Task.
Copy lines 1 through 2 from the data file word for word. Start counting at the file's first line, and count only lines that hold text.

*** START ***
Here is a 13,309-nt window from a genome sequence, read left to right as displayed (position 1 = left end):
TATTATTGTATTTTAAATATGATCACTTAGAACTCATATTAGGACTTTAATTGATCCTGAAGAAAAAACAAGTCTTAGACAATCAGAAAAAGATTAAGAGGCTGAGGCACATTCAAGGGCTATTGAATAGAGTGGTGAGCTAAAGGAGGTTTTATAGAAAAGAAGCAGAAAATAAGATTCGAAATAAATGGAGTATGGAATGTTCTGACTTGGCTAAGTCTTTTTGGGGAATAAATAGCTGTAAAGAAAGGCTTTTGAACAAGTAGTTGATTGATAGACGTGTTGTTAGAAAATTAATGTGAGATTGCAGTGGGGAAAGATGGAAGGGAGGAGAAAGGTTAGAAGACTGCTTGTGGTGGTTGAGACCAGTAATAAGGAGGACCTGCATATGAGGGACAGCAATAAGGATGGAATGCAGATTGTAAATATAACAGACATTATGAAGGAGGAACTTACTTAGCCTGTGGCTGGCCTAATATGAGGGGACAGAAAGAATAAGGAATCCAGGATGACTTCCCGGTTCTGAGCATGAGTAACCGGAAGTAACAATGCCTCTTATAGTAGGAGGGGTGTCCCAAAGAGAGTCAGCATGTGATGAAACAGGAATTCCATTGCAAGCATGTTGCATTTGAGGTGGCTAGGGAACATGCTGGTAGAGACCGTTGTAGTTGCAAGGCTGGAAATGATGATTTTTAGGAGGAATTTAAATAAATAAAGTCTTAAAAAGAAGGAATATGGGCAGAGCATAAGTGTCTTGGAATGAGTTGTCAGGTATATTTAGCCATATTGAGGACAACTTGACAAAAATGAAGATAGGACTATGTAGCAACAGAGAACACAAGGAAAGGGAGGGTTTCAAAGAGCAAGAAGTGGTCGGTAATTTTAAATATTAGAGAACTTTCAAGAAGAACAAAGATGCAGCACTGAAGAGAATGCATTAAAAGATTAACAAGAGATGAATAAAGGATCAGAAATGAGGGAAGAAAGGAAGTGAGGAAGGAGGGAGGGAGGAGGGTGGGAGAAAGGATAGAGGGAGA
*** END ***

Here is a 13,309-nt window from a genome sequence, read left to right as displayed (position 1 = left end):
TATTATTGTATTTTAAATATGATCACTTAGAACTCATATTAGGACTTTAATTGATCCTGAAGAAAAAACAAGTCTTAGACAATCAGAAAAAGATTAAGAGGCTGAGGCACATTCAAGGGCTATTGAATAGAGTGGTGAGCTAAAGGAGGTTTTATAGAAAAGAAGCAGAAAATAAGATTCGAAATAAATGGAGTATGGAATGTTCTGACTTGGCTAAGTCTTTTTGGGGAATAAATAGCTGTAAAGAAAGGCTTTTGAACAAGTAGTTGATTGATAGACGTGTTGTTAGAAAATTAATGTGAGATTGCAGTGGGGAAAGATGGAAGGGAGGAGAAAGGTTAGAAGACTGCTTGTGGTGGTTGAGACCAGTAATAAGGAGGACCTGCATATGAGGGACAGCAATAAGGATGGAATGCAGATTGTAAATATAACAGACATTATGAAGGAGGAACTTACTTAGCCTGTGGCTGGCCTAATATGAGGGGACAGAAAGAATAAGGAATCCAGGATGACTTCCCGGTTCTGAGCATGAGTAACCGGAAGTAACAATGCCTCTTATAGTAGGAGGGGTGTCCCAAAGAGAGTCAGCATGTGATGAAACAGGAATTCCATTGCAAGCATGTTGCATTTGAGGTGGCTAGGGAACATGCTGGTAGAGACCGTTGTAGTTGCAAGGCTGGAAATGATGATTTTTAGGAGGAATTTAAATAAATAAAGTCTTAAAAAGAAGGAATATGGGCAGAGCATAAGTGTCTTGGAATGAGTTGTCAGGTATATTTAGCCATATTGAGGACAACTTGACAAAAATGAAGATAGGACTATGTAGCAACAGAGAACACAAGGAAAGGGAGGGTTTCAAAGAGCAAGAAGTGGTCGGTAATTTTAAATATTAGAGAACTTTCAAGAAGAACAAAGATGCAGCACTGAAGAGAATGCATTAAAAGATTAACAAGAGATGAATAAAGGATCAGAAATGAGGGAAGAAAGGAAGTGAGGAAGGAGGGAGGGAGGAGGGTGGGAGAAAGGATAGAGGGAGA